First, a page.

In Star Wars, Leia meets Han and neither like the other. I mean they have real, candid dislike. It’s not that detrimental to either characters’ goals, nor is it hate, but they don’t get along. They don’t have this undeniable attraction that has Leia trembling and sweating from passion from MOMENT ONE. Ugh.
Come the second movie, their bickering was more like banter, they were on more equal footing since Leia had pretty much come down from princess mode and they had a reason to be in close quarters. They had romantic encounters where they interacted like people.
Star Wars isn’t Shakespeare or anything, but the romance is honestly commendable. Particularly because the original plan was a more boilerplate The Hero Gets the Girl thing, and Han was a supporting character. Adjusting plans to suit changes that arose naturally during the transition from plan to execution is a good idea.
Also, it feels like nobody does any of this. Characters in romance novels or romantic subplots seem to instantly behave like animals responding to pheromones. There is no such thing as a believable love triangle. We know who the hero is and his position is secure. He won’t lose the girl because he’s an ass and his inevitable apology wasn’t good enough. He won’t lose the girl to the nicer guy.
…well, we know that anyway, but we need to believe it when it happens or what was the point?
I really do not like reading about characters who feel very strong pulls of lust before they’ve known each other for more than a chapter. Most commonly, this happens when they first meet–regardless of whether or not romance is the genre.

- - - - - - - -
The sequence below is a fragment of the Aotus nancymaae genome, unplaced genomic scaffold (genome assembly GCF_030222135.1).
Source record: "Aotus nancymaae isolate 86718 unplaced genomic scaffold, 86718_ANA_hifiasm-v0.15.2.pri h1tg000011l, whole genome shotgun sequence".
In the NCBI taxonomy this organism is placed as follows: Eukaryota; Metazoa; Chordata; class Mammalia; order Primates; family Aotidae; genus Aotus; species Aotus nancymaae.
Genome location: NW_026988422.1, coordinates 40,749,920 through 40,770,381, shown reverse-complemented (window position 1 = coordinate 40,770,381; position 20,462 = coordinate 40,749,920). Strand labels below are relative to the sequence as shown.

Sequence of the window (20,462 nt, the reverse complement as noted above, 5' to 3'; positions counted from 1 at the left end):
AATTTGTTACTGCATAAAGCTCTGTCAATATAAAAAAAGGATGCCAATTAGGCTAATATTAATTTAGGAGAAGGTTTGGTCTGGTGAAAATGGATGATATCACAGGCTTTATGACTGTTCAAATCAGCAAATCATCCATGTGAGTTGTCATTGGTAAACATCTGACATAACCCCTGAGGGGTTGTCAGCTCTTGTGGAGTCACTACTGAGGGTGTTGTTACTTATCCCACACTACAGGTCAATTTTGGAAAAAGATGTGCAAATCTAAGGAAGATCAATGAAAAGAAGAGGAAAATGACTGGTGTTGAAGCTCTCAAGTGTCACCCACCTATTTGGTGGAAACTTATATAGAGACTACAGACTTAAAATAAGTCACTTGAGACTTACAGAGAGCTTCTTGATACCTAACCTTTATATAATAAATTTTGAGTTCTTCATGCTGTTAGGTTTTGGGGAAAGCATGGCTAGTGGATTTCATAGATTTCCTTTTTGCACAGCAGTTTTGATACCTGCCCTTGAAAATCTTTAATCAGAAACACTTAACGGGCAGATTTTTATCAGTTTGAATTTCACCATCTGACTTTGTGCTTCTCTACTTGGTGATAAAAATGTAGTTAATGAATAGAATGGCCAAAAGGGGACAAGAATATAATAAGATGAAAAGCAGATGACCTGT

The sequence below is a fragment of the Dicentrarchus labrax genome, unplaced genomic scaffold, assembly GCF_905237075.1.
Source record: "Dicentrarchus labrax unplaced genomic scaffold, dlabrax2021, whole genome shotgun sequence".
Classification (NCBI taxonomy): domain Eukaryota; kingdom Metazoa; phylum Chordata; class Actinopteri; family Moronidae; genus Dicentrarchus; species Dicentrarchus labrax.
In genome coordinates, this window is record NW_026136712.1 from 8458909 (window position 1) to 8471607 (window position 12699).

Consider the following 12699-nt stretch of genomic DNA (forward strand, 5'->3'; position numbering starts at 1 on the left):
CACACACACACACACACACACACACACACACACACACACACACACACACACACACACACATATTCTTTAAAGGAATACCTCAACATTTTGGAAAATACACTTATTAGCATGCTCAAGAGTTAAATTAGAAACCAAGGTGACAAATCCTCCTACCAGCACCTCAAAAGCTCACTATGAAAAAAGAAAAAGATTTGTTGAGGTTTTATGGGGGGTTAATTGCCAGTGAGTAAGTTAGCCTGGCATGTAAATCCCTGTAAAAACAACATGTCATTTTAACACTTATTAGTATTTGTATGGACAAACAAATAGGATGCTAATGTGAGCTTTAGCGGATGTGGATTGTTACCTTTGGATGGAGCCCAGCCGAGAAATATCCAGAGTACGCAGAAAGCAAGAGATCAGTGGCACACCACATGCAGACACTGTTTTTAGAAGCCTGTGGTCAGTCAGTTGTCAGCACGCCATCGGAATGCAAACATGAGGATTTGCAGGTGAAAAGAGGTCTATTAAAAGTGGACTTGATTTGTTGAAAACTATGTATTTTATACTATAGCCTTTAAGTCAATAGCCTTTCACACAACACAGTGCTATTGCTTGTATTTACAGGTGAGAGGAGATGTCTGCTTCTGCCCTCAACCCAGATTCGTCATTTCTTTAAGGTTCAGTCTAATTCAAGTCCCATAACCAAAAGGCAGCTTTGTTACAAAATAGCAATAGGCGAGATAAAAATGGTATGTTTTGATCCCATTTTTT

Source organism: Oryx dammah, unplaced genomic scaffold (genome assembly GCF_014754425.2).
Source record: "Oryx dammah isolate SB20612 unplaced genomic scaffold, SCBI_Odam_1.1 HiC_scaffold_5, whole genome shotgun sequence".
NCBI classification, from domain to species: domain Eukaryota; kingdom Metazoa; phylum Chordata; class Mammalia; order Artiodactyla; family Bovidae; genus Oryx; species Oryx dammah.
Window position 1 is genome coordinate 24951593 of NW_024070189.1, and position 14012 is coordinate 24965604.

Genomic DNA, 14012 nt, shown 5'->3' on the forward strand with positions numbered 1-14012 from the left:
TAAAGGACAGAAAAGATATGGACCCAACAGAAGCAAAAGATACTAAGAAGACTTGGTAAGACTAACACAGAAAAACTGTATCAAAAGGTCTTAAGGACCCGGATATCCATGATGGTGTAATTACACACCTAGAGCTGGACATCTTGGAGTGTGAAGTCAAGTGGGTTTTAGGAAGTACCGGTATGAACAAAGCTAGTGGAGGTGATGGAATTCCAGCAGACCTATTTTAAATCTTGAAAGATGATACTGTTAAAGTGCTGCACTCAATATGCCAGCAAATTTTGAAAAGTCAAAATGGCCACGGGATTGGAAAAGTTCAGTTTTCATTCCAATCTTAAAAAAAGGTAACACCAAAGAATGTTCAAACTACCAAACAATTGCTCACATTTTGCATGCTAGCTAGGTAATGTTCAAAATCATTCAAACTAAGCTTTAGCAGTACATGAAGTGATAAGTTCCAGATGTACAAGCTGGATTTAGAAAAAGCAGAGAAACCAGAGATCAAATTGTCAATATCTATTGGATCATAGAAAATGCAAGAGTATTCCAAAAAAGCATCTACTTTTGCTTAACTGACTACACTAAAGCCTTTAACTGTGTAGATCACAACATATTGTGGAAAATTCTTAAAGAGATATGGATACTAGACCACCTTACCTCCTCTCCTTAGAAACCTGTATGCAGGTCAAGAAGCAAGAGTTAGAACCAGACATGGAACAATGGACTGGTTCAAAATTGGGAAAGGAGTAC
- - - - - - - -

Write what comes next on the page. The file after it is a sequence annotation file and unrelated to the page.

My reason is simple. Characters are more interesting and engaging when they are proactive. They make choices. Sure, a lot of conflict arises from characters being in impossible situations, but we want them to get out of those under their own merits, so it’s pretty much the same thing. Insta-love means that no one ever made a choice.
In Cinders and Sapphires, one of the main female characters meets the boy who will command her destiny and most of her actions in a matter of pages. Before the first chapter, even. Her will and drive as a character are sucked out of her and put in the hands of a man. Even though he’s barely ever around. This is bad for equality, sure, but it’s also bad for the story, for the character. If the problem of gender were removed, the other issues would remain.
It’s love at first sight. They exchange a few words, and then he just up and kisses her because she’s just so great. And she lets him because I don’t know, the author did it. That kiss dominates her thoughts and she imagines herself in love and worries about the impossibility of a lady in her position marrying a foreign man with no money. She’s supposed to be smart, and want to go to university, but the second that it looks like she can’t have both that and him, she immediately drops the idea of university. So she can’t have wanted it as fiercely as she claimed.
Worse, when she receives a proposal from a nice, suitable man whom she at least likes, who guarantees that he will allow and even help her to attend university… Seriously, this guy wants her to go and he can at the very least finance her education. But she’s all noooo he isn’t that guy I fell in love with because he kissed me first and forbidden love sells well–I mean, I’m already in love with someone else.
Romance is great, but having a female character who will throw off her character goals/motivations in favour of a romantic interest is just gross. I think the same for male characters who drop their wants and needs in favour of a romantic interest. It’s not a gender thing. It’s a character thing.
The gender thing exists too, it just makes the whole thing look even worse.
Characters: Making frickin’ choices. Value your goals. STOP ACTING LIKE ALIENS.